From Relic to Historical Artifact
Traveling west with his mother in June 1869, eight-year-old Hart F. Farwell stopped at Promontory, Utah, to cut a chip from a special railroad tie. The previous month, on May 10, 1869, the ceremonial “Golden Spike” had been driven into the “last tie” to complete the first transcontinental rail link in the United States.
The joining of east and west by rail at Promontory was a significant event in American life and culture. A national network of iron, steel, and steam, represented by the driving of the Golden Spike, became a unifying metaphor in the years after the Civil War.
But, alas, the railroad tie from which young Farwell cut this chip was not the real “last tie.” After the driving of the Golden Spike, the ceremonial last tie was immediately removed and replaced with a pine tie no different from the others. In the weeks and months following the ceremony, relic hunters whittled replacement ties to bits at the rate of about one tie a week. The wooden chip that Farwell cut from one of these ties was his lifelong possession.
Wooden chip cut from a railroad tie
Promontory, Utah, 1869
Much of the land on which Washington, D.C., was built originally belonged to David Burnes, who lived in a wood-framed cottage near the present day intersection of 17th and C Streets, N.W. When the location of the Federal city was determined in 1790, President George Washington personally negotiated with the “obstinate Mr. Burnes,” as Washington described him, for the sale of the land. Succumbing to the pressures of development in 1894, Burnes’s cottage was taken down and demolished. Lewis James Matthews, who dismantled it, saved a piece of a rafter that he fashioned into a commemorative “pin dish” of his own design.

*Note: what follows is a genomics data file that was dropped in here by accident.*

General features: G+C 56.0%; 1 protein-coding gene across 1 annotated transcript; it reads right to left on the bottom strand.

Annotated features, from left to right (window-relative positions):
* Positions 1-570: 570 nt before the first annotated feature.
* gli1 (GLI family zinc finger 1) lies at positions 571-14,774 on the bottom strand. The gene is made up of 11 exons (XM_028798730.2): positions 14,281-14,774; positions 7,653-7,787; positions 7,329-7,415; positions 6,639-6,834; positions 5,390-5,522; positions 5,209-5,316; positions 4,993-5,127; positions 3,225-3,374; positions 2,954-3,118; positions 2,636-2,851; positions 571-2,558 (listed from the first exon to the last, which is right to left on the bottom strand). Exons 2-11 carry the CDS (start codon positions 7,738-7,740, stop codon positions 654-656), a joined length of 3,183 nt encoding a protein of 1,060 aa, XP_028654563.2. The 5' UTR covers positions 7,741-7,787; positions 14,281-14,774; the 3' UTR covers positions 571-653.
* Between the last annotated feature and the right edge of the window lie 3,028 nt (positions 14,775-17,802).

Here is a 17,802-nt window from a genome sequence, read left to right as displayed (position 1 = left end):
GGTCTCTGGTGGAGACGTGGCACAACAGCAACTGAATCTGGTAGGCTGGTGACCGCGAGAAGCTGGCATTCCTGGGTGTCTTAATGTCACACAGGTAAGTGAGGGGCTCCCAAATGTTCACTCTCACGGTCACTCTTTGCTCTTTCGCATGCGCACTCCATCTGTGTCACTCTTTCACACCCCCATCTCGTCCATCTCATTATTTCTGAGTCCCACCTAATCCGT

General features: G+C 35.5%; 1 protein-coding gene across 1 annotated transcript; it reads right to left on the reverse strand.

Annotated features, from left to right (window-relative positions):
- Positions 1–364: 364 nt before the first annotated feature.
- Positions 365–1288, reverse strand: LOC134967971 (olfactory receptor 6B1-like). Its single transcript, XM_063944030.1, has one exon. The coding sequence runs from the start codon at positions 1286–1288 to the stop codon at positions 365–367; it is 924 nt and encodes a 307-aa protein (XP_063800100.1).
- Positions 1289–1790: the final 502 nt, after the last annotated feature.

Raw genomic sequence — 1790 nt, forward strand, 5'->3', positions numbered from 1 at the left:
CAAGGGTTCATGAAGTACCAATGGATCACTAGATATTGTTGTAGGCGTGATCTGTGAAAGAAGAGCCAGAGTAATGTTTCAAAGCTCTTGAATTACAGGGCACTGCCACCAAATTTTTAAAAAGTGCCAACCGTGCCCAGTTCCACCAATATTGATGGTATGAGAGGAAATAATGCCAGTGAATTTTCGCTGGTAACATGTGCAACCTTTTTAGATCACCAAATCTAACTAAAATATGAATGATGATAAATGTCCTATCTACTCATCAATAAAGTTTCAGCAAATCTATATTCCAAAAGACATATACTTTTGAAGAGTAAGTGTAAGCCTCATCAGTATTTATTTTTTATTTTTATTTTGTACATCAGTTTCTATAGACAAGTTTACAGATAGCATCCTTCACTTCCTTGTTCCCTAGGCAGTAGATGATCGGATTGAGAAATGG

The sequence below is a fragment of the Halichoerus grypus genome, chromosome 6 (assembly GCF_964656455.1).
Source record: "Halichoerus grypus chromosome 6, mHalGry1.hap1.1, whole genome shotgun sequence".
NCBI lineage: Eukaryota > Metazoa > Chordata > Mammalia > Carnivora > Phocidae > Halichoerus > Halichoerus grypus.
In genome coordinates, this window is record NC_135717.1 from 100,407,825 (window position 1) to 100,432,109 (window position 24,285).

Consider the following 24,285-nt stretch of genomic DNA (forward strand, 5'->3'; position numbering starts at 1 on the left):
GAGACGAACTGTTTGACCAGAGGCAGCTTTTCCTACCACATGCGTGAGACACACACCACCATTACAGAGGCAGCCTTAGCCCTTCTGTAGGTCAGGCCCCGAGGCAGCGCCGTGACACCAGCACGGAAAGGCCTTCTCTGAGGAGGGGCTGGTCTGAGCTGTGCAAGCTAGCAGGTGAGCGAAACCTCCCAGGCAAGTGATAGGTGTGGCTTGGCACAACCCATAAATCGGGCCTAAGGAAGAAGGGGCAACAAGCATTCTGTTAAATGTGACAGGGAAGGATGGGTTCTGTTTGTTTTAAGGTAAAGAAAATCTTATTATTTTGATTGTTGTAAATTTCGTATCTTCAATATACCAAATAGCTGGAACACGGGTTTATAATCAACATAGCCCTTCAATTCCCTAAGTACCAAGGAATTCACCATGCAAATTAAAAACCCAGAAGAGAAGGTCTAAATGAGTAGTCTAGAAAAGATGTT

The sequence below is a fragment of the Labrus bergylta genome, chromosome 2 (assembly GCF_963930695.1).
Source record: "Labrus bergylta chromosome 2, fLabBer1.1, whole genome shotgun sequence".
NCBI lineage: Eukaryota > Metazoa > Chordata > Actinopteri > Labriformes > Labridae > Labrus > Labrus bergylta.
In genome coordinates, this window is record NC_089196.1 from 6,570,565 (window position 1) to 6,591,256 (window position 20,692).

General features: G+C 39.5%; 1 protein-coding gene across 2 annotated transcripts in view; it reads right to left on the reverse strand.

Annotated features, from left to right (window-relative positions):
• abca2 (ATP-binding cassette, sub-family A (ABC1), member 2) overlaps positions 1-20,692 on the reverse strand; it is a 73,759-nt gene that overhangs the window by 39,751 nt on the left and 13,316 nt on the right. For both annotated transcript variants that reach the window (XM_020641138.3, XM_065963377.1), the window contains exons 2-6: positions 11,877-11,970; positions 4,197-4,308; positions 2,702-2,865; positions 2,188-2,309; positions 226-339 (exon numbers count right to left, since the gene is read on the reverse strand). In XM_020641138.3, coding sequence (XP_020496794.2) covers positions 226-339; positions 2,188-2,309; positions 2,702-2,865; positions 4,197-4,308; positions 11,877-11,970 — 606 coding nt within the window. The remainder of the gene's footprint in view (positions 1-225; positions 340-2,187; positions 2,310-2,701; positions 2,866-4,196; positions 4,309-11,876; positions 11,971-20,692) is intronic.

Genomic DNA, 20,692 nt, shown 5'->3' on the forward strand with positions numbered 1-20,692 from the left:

Wooden pin dish made from David Burnes’ cottage
The opening of the Berlin Wall by the East German government on November 9, 1989, signaled the collapse of Communism and led to the reunification of East and West Germany. Their separation through the center of Berlin dated to the Allied partition of the country into occupied zones after the Second World War. When the end came, portions of the wall were cut into memorial-size chunks of concrete. An apparently limitless supply of smaller bits became available to a global audience who had witnessed the wall’s destruction on television. A vendor in a Berlin flea market sold this fragment to a visiting Canadian student, who in turn sold it on an Internet auction site.
Berlin Wall fragment
Berlin, Germany, 1961
The presidential contest between George W. Bush and Al Gore came down to Florida in November 2000. A confusing ballot design and incomplete punch marks hampered the recount effort, which ground into late November until halted by the Supreme Court.
In Broward County, teams of counters examined each ballot, forwarding cards in need of interpretation to Judge Robert A. Rosenberg. A famous photograph shows Rosenberg peering through a magnifying glass at a ballot and the “chads” (paper fragments) dangling from incomplete punchmarks. This is one of two magnifying glasses that Rosenberg used and kept as souvenirs of the recount, together with a bag of “authentic chads.”
Magnifying glass and chads
Broward County, Florida, 2000